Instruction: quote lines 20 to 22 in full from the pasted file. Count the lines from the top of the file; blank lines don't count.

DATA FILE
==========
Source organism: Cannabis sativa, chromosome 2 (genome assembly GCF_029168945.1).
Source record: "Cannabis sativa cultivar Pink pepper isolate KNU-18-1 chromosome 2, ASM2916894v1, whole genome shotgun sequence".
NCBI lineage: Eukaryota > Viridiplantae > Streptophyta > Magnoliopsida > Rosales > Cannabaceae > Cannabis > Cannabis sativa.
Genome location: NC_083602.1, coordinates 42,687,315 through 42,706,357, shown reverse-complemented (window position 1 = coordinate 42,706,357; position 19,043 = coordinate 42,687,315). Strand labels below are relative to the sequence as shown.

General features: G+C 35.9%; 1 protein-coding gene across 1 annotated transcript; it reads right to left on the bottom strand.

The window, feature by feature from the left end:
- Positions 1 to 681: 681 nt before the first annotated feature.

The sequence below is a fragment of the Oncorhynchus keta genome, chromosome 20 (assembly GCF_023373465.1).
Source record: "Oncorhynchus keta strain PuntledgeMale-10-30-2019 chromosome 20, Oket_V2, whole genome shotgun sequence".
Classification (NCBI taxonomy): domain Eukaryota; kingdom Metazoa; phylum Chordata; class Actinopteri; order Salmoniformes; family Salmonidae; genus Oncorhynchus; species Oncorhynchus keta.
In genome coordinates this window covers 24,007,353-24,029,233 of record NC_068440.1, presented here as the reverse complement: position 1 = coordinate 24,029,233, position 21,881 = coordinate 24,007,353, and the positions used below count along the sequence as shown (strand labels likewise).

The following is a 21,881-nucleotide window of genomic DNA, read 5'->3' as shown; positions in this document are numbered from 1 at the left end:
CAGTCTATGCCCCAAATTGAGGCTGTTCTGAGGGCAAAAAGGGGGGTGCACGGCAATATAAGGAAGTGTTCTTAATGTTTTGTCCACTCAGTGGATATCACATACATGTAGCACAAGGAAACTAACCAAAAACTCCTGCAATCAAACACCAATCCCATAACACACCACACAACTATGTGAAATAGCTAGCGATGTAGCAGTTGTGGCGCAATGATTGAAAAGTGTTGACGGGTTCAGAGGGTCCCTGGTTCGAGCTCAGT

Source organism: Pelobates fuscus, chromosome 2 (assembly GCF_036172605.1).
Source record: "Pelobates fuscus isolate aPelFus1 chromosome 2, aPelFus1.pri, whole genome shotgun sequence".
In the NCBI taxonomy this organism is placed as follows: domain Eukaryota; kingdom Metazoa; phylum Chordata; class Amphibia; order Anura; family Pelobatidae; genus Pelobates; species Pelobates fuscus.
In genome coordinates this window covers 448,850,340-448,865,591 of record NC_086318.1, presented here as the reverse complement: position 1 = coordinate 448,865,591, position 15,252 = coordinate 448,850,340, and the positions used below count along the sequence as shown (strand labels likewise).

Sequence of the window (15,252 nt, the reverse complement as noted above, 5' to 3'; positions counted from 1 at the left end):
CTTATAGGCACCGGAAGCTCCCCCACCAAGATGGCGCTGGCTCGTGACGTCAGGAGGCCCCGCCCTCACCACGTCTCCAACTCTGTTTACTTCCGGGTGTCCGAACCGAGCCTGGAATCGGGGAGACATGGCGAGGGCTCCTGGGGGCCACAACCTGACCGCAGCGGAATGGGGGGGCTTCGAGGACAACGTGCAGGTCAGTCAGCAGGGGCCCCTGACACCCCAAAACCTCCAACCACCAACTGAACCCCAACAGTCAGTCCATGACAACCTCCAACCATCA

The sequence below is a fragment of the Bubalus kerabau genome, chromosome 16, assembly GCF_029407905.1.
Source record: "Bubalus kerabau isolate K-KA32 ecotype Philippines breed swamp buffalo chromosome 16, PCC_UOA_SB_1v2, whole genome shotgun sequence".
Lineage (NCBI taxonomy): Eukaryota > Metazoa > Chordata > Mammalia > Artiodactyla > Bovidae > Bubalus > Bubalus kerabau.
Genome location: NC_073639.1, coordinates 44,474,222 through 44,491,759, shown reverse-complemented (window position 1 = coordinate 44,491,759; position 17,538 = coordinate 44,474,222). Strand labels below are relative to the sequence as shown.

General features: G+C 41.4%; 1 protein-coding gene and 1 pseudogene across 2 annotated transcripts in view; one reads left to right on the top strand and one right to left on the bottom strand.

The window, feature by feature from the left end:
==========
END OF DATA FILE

The sequence below is a fragment of the Bubalus kerabau genome, chromosome 16, assembly GCF_029407905.1.
Source record: "Bubalus kerabau isolate K-KA32 ecotype Philippines breed swamp buffalo chromosome 16, PCC_UOA_SB_1v2, whole genome shotgun sequence".
Lineage (NCBI taxonomy): Eukaryota > Metazoa > Chordata > Mammalia > Artiodactyla > Bovidae > Bubalus > Bubalus kerabau.